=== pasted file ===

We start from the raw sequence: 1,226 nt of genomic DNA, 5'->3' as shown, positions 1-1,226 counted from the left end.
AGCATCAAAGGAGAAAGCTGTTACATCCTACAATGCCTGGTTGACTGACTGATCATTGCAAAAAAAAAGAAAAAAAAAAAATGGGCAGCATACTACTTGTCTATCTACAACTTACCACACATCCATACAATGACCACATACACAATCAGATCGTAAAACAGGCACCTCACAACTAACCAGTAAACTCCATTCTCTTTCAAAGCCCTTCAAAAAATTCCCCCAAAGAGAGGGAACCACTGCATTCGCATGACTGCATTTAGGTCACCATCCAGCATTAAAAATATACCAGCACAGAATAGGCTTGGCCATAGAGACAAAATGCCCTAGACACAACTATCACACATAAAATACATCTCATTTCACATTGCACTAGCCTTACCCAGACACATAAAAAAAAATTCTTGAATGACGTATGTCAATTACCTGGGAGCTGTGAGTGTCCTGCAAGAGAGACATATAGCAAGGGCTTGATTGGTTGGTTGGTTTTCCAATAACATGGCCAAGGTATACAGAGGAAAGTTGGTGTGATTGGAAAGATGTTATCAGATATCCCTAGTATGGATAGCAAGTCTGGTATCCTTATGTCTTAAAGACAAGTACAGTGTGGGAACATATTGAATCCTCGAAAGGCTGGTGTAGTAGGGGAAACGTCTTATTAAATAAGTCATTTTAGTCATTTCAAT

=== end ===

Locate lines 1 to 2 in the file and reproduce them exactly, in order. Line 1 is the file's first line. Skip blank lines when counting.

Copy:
We start from the raw sequence: 1,226 nt of genomic DNA, 5'->3' as shown, positions 1-1,226 counted from the left end.
AGCATCAAAGGAGAAAGCTGTTACATCCTACAATGCCTGGTTGACTGACTGATCATTGCAAAAAAAAAGAAAAAAAAAAAATGGGCAGCATACTACTTGTCTATCTACAACTTACCACACATCCATACAATGACCACATACACAATCAGATCGTAAAACAGGCACCTCACAACTAACCAGTAAACTCCATTCTCTTTCAAAGCCCTTCAAAAAATTCCCCCAAAGAGAGGGAACCACTGCATTCGCATGACTGCATTTAGGTCACCATCCAGCATTAAAAATATACCAGCACAGAATAGGCTTGGCCATAGAGACAAAATGCCCTAGACACAACTATCACACATAAAATACATCTCATTTCACATTGCACTAGCCTTACCCAGACACATAAAAAAAAATTCTTGAATGACGTATGTCAATTACCTGGGAGCTGTGAGTGTCCTGCAAGAGAGACATATAGCAAGGGCTTGATTGGTTGGTTGGTTTTCCAATAACATGGCCAAGGTATACAGAGGAAAGTTGGTGTGATTGGAAAGATGTTATCAGATATCCCTAGTATGGATAGCAAGTCTGGTATCCTTATGTCTTAAAGACAAGTACAGTGTGGGAACATATTGAATCCTCGAAAGGCTGGTGTAGTAGGGGAAACGTCTTATTAAATAAGTCATTTTAGTCATTTCAAT